Q: I was pulled over for going 10mph over the limit, but the trooper was kind and only gave me a ticket for going 9mph over as I have never had a moving violation on my record in the 19 years I’ve been driving. I deserve the ticket and will pay the fine, but I really do not want any points on my license as my insurance is already going up moving to Maryland. Should I mitigate the ticket to keep it off my record and the points off my license or just take the hit?(Pittsburgh, PA)
A: 6-10 miles over in PA is 2 points on your record. PA and MD have reciprocity through the IC. My guess is that PennDOT will assess 2 points when the information from the MD DMV is received. Plead not guilty, go to the hearing and ask the trooper if he can make it 5 over, so you get no points in PA. He may not care since he will get his conviction, MD will get its $ and you were nice.
Q: I got a speeding ticket in Allegheny County, PA. The officer cited “Speeding 60 MPH Allowed 55 MPH”. He told that I was doing 78 MPH (He did put that on the ticket: actual 78 mph), he was giving me a break and there would be no points and record. Should I just plead guilty and pay the $150 fine or hire a lawyer to fight for it? (Youngstown, OH)
A: Unless a motorist has a bad driving, record was going excessively fast, or was a jerk to the officer, most officers will work out a speeding ticket to 5 mph and under to avoid points being assigned to the motorists driving record. Usually the officers only do this at the hearing. If you trust the ticket is indicated so, you could mail in a guilty plea and the required payment.
Q: I was pulled over for speeding outside of Pittsburgh and was given a citation for 75 Pa. C.S.A § 3111 (a). The officer said he was giving me a break as it was a no point offense. As a Massachusetts driver, will this result in points being added to my Mass driving record? (Acton, MA)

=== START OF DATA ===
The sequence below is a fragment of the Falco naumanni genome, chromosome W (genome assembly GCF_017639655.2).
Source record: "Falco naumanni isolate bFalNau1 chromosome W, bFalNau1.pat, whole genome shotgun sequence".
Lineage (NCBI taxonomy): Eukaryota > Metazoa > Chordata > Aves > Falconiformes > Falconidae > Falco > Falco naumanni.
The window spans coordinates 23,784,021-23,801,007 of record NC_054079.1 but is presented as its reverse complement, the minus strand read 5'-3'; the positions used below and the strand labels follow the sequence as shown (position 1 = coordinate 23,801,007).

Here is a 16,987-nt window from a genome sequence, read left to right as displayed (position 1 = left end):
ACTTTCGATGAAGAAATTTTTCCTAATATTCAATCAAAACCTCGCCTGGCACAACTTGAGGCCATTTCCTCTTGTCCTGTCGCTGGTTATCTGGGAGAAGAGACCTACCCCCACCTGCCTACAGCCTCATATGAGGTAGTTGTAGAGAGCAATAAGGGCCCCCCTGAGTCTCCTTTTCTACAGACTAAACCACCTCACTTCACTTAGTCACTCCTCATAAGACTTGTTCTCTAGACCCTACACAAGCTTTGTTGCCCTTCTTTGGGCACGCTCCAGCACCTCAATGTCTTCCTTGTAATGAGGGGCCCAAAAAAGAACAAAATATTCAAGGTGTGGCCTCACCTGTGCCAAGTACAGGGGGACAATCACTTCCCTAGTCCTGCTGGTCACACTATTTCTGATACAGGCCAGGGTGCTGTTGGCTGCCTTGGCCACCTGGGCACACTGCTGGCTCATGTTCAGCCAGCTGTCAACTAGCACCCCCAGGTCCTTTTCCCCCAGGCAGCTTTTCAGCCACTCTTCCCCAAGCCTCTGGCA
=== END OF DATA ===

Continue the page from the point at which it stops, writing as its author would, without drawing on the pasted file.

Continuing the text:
A: It is a no point offense in PA. You need to ask a MA attorney as I only know PA law. In PA, when the DMV receives a notice of a conviction of a motor vehicle offense from another state, it is reviewed to see what the similar offense in the PA Motor Vehicle Code is. If it is in substance it is similar to a PA offense, the PA DMV will impose whatever sanction on the licensee that is fitting under the similar PA offense. If I had to guess, I would not imagine that the DMV of MA would take any action on such a relatively minor driving offense. Different story with DUI, Reckless Driving, Accidents Involving Death or Serious Bodily Injury, etc. Happy Motoring!
Q: I have recently received a traffic violation for improper passing in a no passing zone (3307) which is correct. I’m pleading guilty and getting ready to pay the $25 fine along with the other costs that come with citations. I’m worried about the points that will end up on my driving record and if I will lose my license. Is there a way to get rid of the points? I’m a graduate student doing a clinical placement and this is my first traffic citation and I’m wondering if it’s even worth trying to get rid of the points since my placement is five days a week.
A: A violation of 3307 of the Motor Vehicle Code carries three points. If you plead guilty, this is what will happen. I would advise to plead “not guilty” and request a hearing. Unless you argued with the officer, he or she may work the case out to a lesser offense. It is common for attorneys to do this. It is quite possible that your charge could be amended to another offense that carries no points. Under the PA Motor Vehicle Code, 3 points come off your record for every twelve consecutive months in which you are not under suspension or revocation.